More Action Needed on Hospital Infections

A nonpartisan congressional report released this week states that the U.S. government could do more to force hospitals to prevent infections that are killing up to 99,000 people annually. As part of the report’s recommendations, regulators could consider mandating certain core standards, such as hand washing, for which the government could tie reimbursements. It is believed that by setting priorities for those measures which work best, some of the $5 billion in extra costs resulting from <"">hospital infections could be stayed, the Government Accountability Office report said.

The report criticized the U.S. Department of Health and Human Services (HHS) for not coordinating data across agencies and not requiring hospitals to apply recommended practices. “HHS is not exploiting its leverage to reduce or eliminate hospital acquired infections,” Cynthia Bascetta, director for health issues at the Government Accountability Office told a U.S. House of Representative committee hearing on Wednesday. “We concluded that leadership from the secretary is required.” Experts feel mandating proven practices would be relatively inexpensive; however, health care practitioners would need payment incentives and guidance from regulators and accrediting agencies on the best practices. Meanwhile, Medicare, just expanded the list of hospital-acquired conditions for which it would cut funding. Medicare, the state-federal health insurance plan, spends almost $400 billion on care for about 44 million elderly and disabled people.

Don Wright, a public health official at HHS, acknowledged efforts are needed to improve coordination among agencies saying, “HHS recognizes more work and leadership is necessary to enhance patient safety in this regard.” According to experts, U.S. health care system providers tend to be paid on a fee-for-service basis, which, by its very nature, rewards excess care. “Unfortunately in some ways we get what we pay for,” Leah Binder, the chief executive at the Leapfrog Group, a nonprofit that represents employers. “We pay the same even when errors occur that jeopardize a patient’s health or life; indeed we pay more for poor performance,” said Binder, a former hospital executive.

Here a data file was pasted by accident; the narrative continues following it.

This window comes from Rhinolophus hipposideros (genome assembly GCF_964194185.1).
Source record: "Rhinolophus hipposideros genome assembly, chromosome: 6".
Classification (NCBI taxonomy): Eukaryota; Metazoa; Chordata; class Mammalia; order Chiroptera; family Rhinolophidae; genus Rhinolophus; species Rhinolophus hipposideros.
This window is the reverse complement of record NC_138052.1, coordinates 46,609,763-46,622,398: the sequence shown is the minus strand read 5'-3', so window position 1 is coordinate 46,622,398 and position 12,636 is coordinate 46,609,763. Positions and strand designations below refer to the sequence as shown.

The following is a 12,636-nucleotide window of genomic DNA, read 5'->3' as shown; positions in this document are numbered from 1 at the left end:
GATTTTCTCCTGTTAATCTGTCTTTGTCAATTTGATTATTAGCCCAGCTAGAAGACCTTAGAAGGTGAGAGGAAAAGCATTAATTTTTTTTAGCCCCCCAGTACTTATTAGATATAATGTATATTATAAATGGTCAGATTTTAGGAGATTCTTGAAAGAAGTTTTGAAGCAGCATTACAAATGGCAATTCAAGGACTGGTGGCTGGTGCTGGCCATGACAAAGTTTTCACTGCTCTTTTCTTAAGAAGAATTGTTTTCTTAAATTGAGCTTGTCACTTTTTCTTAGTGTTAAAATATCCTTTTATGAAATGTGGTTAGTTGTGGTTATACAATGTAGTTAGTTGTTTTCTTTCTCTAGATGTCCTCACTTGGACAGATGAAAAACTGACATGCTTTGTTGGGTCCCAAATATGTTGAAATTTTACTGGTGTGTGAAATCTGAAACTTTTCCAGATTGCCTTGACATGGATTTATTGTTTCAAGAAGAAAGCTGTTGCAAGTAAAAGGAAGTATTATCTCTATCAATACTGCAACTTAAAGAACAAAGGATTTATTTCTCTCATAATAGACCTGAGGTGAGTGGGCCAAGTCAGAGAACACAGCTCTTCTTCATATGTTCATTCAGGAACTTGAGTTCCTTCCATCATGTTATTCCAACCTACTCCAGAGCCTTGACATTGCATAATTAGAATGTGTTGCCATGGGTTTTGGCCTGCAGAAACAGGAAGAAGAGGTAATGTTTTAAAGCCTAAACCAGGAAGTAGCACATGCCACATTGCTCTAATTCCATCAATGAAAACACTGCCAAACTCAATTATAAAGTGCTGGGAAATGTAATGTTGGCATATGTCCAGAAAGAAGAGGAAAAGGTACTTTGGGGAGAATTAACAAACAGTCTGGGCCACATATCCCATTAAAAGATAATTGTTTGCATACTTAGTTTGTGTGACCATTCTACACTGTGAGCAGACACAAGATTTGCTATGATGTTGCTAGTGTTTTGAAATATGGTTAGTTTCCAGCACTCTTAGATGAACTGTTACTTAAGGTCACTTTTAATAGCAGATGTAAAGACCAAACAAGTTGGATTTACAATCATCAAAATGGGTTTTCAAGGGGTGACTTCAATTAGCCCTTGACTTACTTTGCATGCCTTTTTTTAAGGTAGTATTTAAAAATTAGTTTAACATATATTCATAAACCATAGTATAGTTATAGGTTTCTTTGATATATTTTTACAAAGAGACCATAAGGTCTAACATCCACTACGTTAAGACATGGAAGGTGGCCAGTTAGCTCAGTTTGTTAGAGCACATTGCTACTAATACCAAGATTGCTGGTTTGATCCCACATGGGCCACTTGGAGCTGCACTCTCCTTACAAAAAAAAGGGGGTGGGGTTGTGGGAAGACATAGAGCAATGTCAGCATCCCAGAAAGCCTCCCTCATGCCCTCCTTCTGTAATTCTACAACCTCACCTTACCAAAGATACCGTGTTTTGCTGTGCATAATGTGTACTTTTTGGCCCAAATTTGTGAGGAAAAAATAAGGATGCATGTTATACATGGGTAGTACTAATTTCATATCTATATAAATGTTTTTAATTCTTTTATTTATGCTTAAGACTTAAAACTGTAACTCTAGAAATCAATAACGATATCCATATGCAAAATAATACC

Peter Pronovost, head of the Quality and Safety Research Group at Johns Hopkins University, told the panel that another problem is the ongoing concern with “trendy” new drugs and technologies and not infection prevention and correct patient care. For instance, last year alone, 94,000 Americans developed MRSA—methicillin-resistant S. aureus; most were infected in healthcare facilities and 19,000 died. The Centers for Disease Control (CDC) says drug-resistant infections in hospitals must be fought with multiple strategies: Better hospital hygiene, enhanced cleaning, and testing. A handful of U.S. hospitals routinely screen and test for MRSA and have found it to be very effective, with one study showing a 50-percent infection reduction. Three states and the Veterans Administration have also ordered MRSA screenings. But the CDC says that testing alone is not sufficient and will not order screenings. The overarching feeling is that the CDC is discounting significant and growing evidence indicating that aggressive hospital testing could significantly cut down the spread of hospital-generated MRSA. Given that the epidemic started with hospital-generated MRSA and with nearly 100,000 MRSA cases last year—20% ending in death—this seems a legitimate course of action.

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